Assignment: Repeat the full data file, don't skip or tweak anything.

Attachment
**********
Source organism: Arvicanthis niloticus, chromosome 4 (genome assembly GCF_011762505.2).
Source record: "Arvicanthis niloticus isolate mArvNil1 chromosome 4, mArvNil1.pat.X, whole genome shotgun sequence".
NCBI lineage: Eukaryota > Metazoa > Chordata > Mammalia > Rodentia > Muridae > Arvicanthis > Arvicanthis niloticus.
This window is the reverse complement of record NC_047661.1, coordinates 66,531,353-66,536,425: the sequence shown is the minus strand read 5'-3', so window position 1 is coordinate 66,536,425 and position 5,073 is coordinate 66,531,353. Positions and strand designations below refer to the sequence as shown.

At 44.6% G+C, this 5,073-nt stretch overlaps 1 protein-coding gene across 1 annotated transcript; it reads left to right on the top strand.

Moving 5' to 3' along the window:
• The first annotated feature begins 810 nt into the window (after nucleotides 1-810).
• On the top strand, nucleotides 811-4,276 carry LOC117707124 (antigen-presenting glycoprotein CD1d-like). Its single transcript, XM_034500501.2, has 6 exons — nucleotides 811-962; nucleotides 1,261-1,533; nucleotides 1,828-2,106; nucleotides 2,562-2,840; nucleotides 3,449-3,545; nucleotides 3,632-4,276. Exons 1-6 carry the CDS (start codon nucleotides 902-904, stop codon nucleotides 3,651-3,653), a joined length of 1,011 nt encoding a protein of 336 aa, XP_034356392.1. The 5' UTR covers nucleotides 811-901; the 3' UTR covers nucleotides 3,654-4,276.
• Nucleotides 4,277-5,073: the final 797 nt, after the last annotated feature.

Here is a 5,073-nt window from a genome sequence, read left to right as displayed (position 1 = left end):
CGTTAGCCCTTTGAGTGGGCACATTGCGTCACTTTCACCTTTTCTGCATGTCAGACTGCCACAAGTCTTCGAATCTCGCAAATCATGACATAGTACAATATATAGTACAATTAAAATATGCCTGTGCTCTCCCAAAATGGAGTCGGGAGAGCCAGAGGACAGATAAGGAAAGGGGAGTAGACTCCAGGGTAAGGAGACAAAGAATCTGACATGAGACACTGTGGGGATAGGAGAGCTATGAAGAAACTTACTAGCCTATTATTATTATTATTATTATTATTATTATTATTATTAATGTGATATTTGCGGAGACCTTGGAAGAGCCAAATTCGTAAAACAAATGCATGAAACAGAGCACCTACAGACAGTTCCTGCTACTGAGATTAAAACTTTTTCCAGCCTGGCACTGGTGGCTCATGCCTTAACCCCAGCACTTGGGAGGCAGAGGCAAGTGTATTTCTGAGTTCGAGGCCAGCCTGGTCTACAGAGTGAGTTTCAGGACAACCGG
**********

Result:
Source organism: Arvicanthis niloticus, chromosome 4 (genome assembly GCF_011762505.2).
Source record: "Arvicanthis niloticus isolate mArvNil1 chromosome 4, mArvNil1.pat.X, whole genome shotgun sequence".
NCBI lineage: Eukaryota > Metazoa > Chordata > Mammalia > Rodentia > Muridae > Arvicanthis > Arvicanthis niloticus.
This window is the reverse complement of record NC_047661.1, coordinates 66,531,353-66,536,425: the sequence shown is the minus strand read 5'-3', so window position 1 is coordinate 66,536,425 and position 5,073 is coordinate 66,531,353. Positions and strand designations below refer to the sequence as shown.

At 44.6% G+C, this 5,073-nt stretch overlaps 1 protein-coding gene across 1 annotated transcript; it reads left to right on the top strand.

Moving 5' to 3' along the window:
• The first annotated feature begins 810 nt into the window (after nucleotides 1-810).
• On the top strand, nucleotides 811-4,276 carry LOC117707124 (antigen-presenting glycoprotein CD1d-like). Its single transcript, XM_034500501.2, has 6 exons — nucleotides 811-962; nucleotides 1,261-1,533; nucleotides 1,828-2,106; nucleotides 2,562-2,840; nucleotides 3,449-3,545; nucleotides 3,632-4,276. Exons 1-6 carry the CDS (start codon nucleotides 902-904, stop codon nucleotides 3,651-3,653), a joined length of 1,011 nt encoding a protein of 336 aa, XP_034356392.1. The 5' UTR covers nucleotides 811-901; the 3' UTR covers nucleotides 3,654-4,276.
• Nucleotides 4,277-5,073: the final 797 nt, after the last annotated feature.

Here is a 5,073-nt window from a genome sequence, read left to right as displayed (position 1 = left end):
CGTTAGCCCTTTGAGTGGGCACATTGCGTCACTTTCACCTTTTCTGCATGTCAGACTGCCACAAGTCTTCGAATCTCGCAAATCATGACATAGTACAATATATAGTACAATTAAAATATGCCTGTGCTCTCCCAAAATGGAGTCGGGAGAGCCAGAGGACAGATAAGGAAAGGGGAGTAGACTCCAGGGTAAGGAGACAAAGAATCTGACATGAGACACTGTGGGGATAGGAGAGCTATGAAGAAACTTACTAGCCTATTATTATTATTATTATTATTATTATTATTATTATTAATGTGATATTTGCGGAGACCTTGGAAGAGCCAAATTCGTAAAACAAATGCATGAAACAGAGCACCTACAGACAGTTCCTGCTACTGAGATTAAAACTTTTTCCAGCCTGGCACTGGTGGCTCATGCCTTAACCCCAGCACTTGGGAGGCAGAGGCAAGTGTATTTCTGAGTTCGAGGCCAGCCTGGTCTACAGAGTGAGTTTCAGGACAACCGG